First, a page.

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Friday, August 30, 2013

Venus: A Hostile Planet

It has been over one year since we witnessed Venus travelling in front of the Sun. We had an event last year to observe this rare phenomenon. Did you come?

Venus spotted in front of Science Centre's entrance.

Venus spotted in Johor Bahru, Malaysia.

In these few months we can observe Venus when we look towards the western sky. Often mistaken for a star, Venus appears as a very bright speck in the sky. It is so bright that it can actually cast shadows on Earth. 

Here are some short facts about Venus:
  • It is Earth's Twin Sister. It is the closest planet to Earth, and similar to Earth in terms of size and mass.
  • It is the only planet in the Solar System that is named after a female figure.
  • On Venus, a day is longer than a year. One Venusian day is 243 Earth days, and one Venusian year is 224.7 Earth days.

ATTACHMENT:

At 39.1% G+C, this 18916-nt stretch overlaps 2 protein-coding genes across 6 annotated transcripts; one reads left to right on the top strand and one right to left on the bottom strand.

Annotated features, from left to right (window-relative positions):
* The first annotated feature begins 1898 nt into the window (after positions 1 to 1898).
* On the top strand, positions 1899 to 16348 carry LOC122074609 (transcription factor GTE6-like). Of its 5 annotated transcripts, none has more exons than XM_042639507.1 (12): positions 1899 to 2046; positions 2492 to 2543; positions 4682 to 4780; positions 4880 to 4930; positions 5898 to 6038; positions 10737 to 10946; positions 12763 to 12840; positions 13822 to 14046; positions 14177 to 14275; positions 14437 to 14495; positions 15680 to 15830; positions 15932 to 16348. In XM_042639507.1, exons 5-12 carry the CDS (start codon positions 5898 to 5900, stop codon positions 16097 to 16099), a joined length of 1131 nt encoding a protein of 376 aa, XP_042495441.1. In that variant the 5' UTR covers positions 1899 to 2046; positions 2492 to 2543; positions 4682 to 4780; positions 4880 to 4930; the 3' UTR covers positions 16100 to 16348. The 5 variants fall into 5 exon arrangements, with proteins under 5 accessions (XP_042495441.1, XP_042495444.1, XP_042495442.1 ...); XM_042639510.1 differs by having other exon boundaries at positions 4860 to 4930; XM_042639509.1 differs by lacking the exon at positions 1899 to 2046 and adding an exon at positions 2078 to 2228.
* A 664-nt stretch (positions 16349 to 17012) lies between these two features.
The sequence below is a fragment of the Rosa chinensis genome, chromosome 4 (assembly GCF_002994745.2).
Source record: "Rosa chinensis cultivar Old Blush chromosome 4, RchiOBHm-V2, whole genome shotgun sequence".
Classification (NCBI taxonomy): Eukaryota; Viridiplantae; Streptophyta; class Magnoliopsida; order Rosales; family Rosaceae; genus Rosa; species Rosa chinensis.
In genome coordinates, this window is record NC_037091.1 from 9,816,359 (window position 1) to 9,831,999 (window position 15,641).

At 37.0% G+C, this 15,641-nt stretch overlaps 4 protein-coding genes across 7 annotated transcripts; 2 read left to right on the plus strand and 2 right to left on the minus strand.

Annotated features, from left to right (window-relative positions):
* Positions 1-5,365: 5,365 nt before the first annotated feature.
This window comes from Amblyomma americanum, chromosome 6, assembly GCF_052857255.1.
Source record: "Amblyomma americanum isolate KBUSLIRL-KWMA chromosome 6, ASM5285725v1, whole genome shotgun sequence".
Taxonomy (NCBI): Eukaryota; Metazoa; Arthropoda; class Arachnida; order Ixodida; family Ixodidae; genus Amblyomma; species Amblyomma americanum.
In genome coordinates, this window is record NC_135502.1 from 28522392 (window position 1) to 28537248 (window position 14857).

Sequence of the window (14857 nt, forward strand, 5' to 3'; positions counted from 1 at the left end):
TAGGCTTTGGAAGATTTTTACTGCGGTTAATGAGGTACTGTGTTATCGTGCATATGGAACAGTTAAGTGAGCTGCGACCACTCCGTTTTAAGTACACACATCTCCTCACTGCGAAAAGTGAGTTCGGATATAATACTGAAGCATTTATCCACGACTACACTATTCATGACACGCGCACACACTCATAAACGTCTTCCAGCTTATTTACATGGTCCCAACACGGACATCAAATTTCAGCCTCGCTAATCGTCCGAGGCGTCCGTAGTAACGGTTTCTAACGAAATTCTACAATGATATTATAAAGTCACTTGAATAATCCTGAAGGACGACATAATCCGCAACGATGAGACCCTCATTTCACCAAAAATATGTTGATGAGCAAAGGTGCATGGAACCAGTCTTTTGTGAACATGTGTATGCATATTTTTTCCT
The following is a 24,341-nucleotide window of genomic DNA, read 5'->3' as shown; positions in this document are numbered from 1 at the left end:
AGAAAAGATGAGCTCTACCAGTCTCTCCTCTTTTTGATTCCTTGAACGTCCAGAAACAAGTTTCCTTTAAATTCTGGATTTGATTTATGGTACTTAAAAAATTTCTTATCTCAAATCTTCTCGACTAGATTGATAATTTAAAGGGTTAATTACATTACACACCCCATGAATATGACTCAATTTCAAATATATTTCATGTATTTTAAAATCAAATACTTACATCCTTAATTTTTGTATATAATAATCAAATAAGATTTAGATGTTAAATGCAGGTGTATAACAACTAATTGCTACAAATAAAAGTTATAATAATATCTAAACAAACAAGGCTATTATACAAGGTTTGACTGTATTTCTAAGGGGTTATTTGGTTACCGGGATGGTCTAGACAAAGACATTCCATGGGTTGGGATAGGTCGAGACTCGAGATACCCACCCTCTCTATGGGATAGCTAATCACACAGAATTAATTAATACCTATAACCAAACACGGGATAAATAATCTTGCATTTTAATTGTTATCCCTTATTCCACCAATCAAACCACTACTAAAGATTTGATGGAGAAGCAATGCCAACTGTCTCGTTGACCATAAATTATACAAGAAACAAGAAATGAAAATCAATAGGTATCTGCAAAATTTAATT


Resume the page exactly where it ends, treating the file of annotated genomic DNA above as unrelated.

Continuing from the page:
• It is the hottest planet in the Solar System. The average surface temperature on Venus is 462 °C.
The last statement comes from the fact that Venus is shrouded by a thick atmosphere which consists of carbon dioxide and sulfuric acid. These gases form highly reflective clouds, preventing us from observing the Venus surface directly. In other words, the pictures we see are actually the Venusian atmosphere instead of the surface. Active volcanic activities happen on the surface of Venus, as evident in the radar image below. These make Venus an extremely hostile place for us to go!

Venus. The surface is obscured by thick clouds. (Wikipedia)

Craters on the surface of Venus. (Wikipedia)

Fortunately for us Earthlings, we can observe Venus from a safe distance (1.7 x 10^8 kilometres, or 17 followed by 7 zeros). Around 7pm to 9pm, we can observe Venus now until end of November. Look towards the Western sky and say hello to Venus! Science Centre Observatory opens every Friday from 7:45pm to 10pm, come and join us!

1 comment:

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